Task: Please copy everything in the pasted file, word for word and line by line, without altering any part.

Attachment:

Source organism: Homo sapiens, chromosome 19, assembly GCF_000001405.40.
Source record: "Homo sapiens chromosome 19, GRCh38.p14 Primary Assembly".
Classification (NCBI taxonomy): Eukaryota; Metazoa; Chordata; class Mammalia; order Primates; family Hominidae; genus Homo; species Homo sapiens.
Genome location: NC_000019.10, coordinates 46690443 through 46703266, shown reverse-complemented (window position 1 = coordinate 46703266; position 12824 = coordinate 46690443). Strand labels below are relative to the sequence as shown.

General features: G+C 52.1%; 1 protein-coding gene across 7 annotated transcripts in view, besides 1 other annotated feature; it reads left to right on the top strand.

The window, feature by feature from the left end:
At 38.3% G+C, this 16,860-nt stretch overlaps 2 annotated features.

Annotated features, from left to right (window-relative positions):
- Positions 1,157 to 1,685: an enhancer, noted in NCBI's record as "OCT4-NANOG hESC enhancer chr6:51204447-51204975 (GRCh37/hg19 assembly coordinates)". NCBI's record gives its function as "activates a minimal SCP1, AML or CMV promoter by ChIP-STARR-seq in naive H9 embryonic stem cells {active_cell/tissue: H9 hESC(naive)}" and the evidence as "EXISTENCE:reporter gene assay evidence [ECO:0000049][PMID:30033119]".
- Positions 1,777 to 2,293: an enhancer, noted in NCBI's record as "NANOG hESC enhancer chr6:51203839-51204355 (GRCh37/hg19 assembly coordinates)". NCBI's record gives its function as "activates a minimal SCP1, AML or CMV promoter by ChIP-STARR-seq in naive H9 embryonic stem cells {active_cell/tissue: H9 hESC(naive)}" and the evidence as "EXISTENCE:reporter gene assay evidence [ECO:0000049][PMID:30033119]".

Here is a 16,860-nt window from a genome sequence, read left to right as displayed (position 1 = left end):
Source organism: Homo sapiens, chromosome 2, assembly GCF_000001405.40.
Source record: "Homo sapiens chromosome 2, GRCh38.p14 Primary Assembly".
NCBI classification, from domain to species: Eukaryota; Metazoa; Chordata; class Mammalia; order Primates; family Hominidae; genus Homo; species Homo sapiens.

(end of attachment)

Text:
Source organism: Homo sapiens, chromosome 19, assembly GCF_000001405.40.
Source record: "Homo sapiens chromosome 19, GRCh38.p14 Primary Assembly".
Classification (NCBI taxonomy): Eukaryota; Metazoa; Chordata; class Mammalia; order Primates; family Hominidae; genus Homo; species Homo sapiens.
Genome location: NC_000019.10, coordinates 46690443 through 46703266, shown reverse-complemented (window position 1 = coordinate 46703266; position 12824 = coordinate 46690443). Strand labels below are relative to the sequence as shown.

General features: G+C 52.1%; 1 protein-coding gene across 7 annotated transcripts in view, besides 1 other annotated feature; it reads left to right on the top strand.

The window, feature by feature from the left end:
At 38.3% G+C, this 16,860-nt stretch overlaps 2 annotated features.

Annotated features, from left to right (window-relative positions):
- Positions 1,157 to 1,685: an enhancer, noted in NCBI's record as "OCT4-NANOG hESC enhancer chr6:51204447-51204975 (GRCh37/hg19 assembly coordinates)". NCBI's record gives its function as "activates a minimal SCP1, AML or CMV promoter by ChIP-STARR-seq in naive H9 embryonic stem cells {active_cell/tissue: H9 hESC(naive)}" and the evidence as "EXISTENCE:reporter gene assay evidence [ECO:0000049][PMID:30033119]".
- Positions 1,777 to 2,293: an enhancer, noted in NCBI's record as "NANOG hESC enhancer chr6:51203839-51204355 (GRCh37/hg19 assembly coordinates)". NCBI's record gives its function as "activates a minimal SCP1, AML or CMV promoter by ChIP-STARR-seq in naive H9 embryonic stem cells {active_cell/tissue: H9 hESC(naive)}" and the evidence as "EXISTENCE:reporter gene assay evidence [ECO:0000049][PMID:30033119]".

Here is a 16,860-nt window from a genome sequence, read left to right as displayed (position 1 = left end):
Source organism: Homo sapiens, chromosome 2, assembly GCF_000001405.40.
Source record: "Homo sapiens chromosome 2, GRCh38.p14 Primary Assembly".
NCBI classification, from domain to species: Eukaryota; Metazoa; Chordata; class Mammalia; order Primates; family Hominidae; genus Homo; species Homo sapiens.